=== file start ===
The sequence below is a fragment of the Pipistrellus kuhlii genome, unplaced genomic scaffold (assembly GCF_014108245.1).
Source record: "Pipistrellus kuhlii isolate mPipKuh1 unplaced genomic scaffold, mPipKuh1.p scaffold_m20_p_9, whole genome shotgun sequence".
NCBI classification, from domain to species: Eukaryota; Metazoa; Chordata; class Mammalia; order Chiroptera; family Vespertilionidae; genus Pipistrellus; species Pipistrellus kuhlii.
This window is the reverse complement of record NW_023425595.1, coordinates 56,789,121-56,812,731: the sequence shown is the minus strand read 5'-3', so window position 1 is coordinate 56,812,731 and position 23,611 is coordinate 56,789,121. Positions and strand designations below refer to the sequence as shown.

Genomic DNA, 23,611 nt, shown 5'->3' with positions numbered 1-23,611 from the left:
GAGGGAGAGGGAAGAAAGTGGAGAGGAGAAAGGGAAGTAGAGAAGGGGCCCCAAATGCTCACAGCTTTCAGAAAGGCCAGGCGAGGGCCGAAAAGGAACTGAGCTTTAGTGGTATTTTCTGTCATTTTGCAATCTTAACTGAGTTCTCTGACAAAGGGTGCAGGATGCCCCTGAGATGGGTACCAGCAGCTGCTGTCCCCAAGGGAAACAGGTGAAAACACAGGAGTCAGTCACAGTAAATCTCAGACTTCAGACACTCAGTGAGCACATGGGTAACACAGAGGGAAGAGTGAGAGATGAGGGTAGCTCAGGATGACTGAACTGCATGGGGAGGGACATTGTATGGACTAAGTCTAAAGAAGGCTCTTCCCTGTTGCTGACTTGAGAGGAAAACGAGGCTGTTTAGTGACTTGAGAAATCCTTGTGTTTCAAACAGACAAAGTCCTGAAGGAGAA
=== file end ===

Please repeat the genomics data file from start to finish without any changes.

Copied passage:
The sequence below is a fragment of the Pipistrellus kuhlii genome, unplaced genomic scaffold (assembly GCF_014108245.1).
Source record: "Pipistrellus kuhlii isolate mPipKuh1 unplaced genomic scaffold, mPipKuh1.p scaffold_m20_p_9, whole genome shotgun sequence".
NCBI classification, from domain to species: Eukaryota; Metazoa; Chordata; class Mammalia; order Chiroptera; family Vespertilionidae; genus Pipistrellus; species Pipistrellus kuhlii.
This window is the reverse complement of record NW_023425595.1, coordinates 56,789,121-56,812,731: the sequence shown is the minus strand read 5'-3', so window position 1 is coordinate 56,812,731 and position 23,611 is coordinate 56,789,121. Positions and strand designations below refer to the sequence as shown.

Genomic DNA, 23,611 nt, shown 5'->3' with positions numbered 1-23,611 from the left:
GAGGGAGAGGGAAGAAAGTGGAGAGGAGAAAGGGAAGTAGAGAAGGGGCCCCAAATGCTCACAGCTTTCAGAAAGGCCAGGCGAGGGCCGAAAAGGAACTGAGCTTTAGTGGTATTTTCTGTCATTTTGCAATCTTAACTGAGTTCTCTGACAAAGGGTGCAGGATGCCCCTGAGATGGGTACCAGCAGCTGCTGTCCCCAAGGGAAACAGGTGAAAACACAGGAGTCAGTCACAGTAAATCTCAGACTTCAGACACTCAGTGAGCACATGGGTAACACAGAGGGAAGAGTGAGAGATGAGGGTAGCTCAGGATGACTGAACTGCATGGGGAGGGACATTGTATGGACTAAGTCTAAAGAAGGCTCTTCCCTGTTGCTGACTTGAGAGGAAAACGAGGCTGTTTAGTGACTTGAGAAATCCTTGTGTTTCAAACAGACAAAGTCCTGAAGGAGAA